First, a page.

Perhaps if we ever develop real quantum computers capable of scanning through every possible universe we would have machines that can solve these problems, but, for the moment we do not. Oddly enough, the moral philosophy most dependent on human context, Virtue ethics, seems to have the best chance of being substantiated in machines, but the problem is that virtues are highly culture dependent. We might get machines that make vastly different and opposed ethical decisions depending on the culture in which they are embedded.

And here we find perhaps the biggest question that been raised by trying to think through the problem of moral machines. For if machines are deemed incapable of using any of the moral systems we have devised to come to ethical decisions, we might wonder if human beings really can either? This is the case made by Anthony Beavers who argues that the very attempt to make machines moral might be leading us towards a sort of ethical nihilism.

I’m not so sure. Or rather, as long as our machines, whatever their degree of autonomy, merely reflect the will of their human programmers I think we’re safe declaring them moral actors but not moral agents, and this should save us from slipping down the slope of ethical nihilism Beavers is rightly concerned about. In other words, I think Wallach and Allen are wrong in asserting that intentionality doesn’t matter when judging an entity to be a moral agent or not. Or as they say:

Functional equivalence of behavior is all that can possibly matter for the practical issues of designing AMA. “ (Emphasis theirs p. 68)

Wallach and Allen want to repeat the same behaviorists mistake made by Alan Turing and his assertion that consciousness didn’t matter when it came to the question of intelligence, a blind alley they follow so far as to propose their own version of the infamous test- what they call a Moral Turing Test or MTT. Yet it’s hard to see how we can grant full moral agency to any entity that has no idea what it is actually deciding, indeed that would just as earnestly do the exact opposite- such as deliberately target women and children- if its program told it to do so.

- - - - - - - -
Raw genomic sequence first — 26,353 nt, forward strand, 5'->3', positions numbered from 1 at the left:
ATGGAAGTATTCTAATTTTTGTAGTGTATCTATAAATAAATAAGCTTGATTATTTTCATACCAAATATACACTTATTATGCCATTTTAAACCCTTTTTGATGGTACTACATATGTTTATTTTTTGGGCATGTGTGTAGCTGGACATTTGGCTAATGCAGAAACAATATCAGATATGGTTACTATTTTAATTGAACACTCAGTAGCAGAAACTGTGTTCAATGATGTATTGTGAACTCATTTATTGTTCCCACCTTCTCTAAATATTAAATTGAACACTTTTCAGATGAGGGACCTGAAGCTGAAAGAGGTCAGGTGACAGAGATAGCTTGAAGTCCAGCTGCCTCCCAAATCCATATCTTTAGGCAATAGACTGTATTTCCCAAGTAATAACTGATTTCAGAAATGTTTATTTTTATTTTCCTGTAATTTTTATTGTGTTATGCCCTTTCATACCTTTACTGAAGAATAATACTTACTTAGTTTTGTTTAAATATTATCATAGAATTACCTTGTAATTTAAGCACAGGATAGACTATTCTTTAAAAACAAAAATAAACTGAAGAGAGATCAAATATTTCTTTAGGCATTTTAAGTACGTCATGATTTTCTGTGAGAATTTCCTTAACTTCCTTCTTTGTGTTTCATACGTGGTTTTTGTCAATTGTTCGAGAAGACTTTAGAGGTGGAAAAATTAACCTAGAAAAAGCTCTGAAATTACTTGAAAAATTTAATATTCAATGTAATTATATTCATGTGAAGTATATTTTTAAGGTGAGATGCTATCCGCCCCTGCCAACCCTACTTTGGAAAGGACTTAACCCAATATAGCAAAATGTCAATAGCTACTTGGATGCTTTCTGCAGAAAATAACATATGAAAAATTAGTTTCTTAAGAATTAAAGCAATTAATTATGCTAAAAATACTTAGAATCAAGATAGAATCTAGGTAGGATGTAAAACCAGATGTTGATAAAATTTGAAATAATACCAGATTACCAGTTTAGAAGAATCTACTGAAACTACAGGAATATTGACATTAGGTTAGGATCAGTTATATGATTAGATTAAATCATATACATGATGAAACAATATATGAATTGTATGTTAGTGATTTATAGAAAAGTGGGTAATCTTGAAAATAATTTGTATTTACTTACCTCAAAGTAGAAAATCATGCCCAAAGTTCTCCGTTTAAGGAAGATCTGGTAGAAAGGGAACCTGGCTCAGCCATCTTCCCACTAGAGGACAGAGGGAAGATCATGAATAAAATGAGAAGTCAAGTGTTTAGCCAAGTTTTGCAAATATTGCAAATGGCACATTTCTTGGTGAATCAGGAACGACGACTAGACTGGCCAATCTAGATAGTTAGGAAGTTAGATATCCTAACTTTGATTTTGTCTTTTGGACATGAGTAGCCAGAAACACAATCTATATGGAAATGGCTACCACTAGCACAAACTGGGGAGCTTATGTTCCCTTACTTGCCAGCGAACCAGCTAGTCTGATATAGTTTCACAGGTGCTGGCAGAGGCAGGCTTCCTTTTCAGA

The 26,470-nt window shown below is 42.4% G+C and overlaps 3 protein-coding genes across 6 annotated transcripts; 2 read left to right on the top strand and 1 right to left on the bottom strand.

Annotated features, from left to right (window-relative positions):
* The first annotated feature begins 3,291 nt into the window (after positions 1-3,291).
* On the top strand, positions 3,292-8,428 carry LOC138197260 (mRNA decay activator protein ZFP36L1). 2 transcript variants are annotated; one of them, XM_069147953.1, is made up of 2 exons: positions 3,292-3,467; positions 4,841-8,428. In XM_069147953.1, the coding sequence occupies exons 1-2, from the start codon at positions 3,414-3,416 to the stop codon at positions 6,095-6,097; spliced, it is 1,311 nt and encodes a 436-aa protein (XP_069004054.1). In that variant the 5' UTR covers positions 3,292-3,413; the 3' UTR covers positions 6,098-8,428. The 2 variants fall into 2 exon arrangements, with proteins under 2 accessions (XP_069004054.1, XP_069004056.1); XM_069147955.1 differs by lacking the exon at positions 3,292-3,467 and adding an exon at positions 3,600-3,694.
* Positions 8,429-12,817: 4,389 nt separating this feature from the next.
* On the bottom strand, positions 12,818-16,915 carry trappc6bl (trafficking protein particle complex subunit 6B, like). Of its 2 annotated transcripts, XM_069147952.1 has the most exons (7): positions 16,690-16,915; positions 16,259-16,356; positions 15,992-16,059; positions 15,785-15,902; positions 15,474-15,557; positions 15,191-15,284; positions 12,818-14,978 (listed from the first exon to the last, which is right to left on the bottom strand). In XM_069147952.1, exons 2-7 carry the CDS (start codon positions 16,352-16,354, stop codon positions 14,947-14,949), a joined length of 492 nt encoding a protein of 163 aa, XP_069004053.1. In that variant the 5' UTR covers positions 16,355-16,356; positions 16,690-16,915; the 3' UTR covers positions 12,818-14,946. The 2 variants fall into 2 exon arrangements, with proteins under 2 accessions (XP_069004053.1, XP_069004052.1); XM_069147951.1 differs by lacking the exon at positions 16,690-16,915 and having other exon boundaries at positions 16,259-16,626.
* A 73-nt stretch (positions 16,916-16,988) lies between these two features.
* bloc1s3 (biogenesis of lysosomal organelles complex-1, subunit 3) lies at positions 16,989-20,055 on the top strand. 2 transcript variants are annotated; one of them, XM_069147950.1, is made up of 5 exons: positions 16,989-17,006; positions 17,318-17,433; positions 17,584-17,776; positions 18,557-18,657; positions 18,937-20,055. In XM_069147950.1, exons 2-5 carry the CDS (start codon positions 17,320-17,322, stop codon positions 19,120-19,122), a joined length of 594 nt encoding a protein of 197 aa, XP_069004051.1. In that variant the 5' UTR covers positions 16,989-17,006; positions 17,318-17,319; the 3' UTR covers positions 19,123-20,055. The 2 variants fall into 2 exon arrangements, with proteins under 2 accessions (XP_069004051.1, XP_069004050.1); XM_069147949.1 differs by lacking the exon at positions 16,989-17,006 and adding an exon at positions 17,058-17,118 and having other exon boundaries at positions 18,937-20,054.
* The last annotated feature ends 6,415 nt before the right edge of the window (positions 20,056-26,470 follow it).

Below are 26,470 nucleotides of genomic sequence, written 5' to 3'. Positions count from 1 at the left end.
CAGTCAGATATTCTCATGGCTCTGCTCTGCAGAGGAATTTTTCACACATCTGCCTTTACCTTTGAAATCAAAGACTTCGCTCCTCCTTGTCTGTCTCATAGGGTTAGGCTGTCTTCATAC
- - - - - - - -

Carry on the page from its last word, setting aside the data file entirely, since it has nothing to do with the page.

Still for the immediate future, and with the frightening and sad exception of robots on the battlefield, the role of moral machines seems less likely to have to do with making ethical decisions themselves than helping human beings make them. In Moral Machines Wallach and Allen discuss MedEthEx an amazing algorithm that helps healthcare professionals with decision making. It’s an exciting time for moral philosophers who will get to turn their ideas into all sorts of apps and algorithms that will hopefully aid moral decision making for individuals and groups.

Some might ask is leaning on algorithms to help one make more decisions a form of “cheating”? I’m not sure, but I don’t think so. A moral app reminds me of a story I heard once about George Washington that has stuck with me ever since. Washington from the time he was a small boy into old age carried a little pocket virtue guide with him full with all kinds of rules of thumb for how to act. Some might call that a crutch, but I just call it a tool, and human beings are the only animal that can’t thrive without its tools. The very moral systems we are taught as children might equally be thought of as tools of this sort. Washington only had a way of keeping them near at hand.

The trouble lies when one becomes too dependent on such “automation” and in the process loses touch with capabilities once the tool is removed. Yet this is a problem inherent in all technology. The ability of people to do long division atrophies because they always have a calculator at hand. I have a heck of a time making a fire without matches or a lighter and would have difficulty dealing with cold weather without clothes.

It’s certainly true that our capacity to be good people is more important to our humanity than our ability to do maths in our head or on scratch paper or even make fire or protect ourselves from the elements so we’ll need to be especially conscious as moral tools develop to still keep our natural ethic skills sharp.

This again applies more broadly than the issue of moral machines, but we also need to be able to better identify the assumptions that underlie the programs running in the instruments that surrounded us. It’s not so much “code or be coded” as the ability to unpack the beliefs which programs substantiate. Perhaps someday we’ll even have something akin to food labels on programs we use that will inform us exactly what such assumptions are. In other words, we have a job in front of us, for whether they help us or hinder us in our goal to be better people, machines remain, for the moment at least, mere agents, and a reflection of our own capacity for good and evil rather than moral actors of themselves.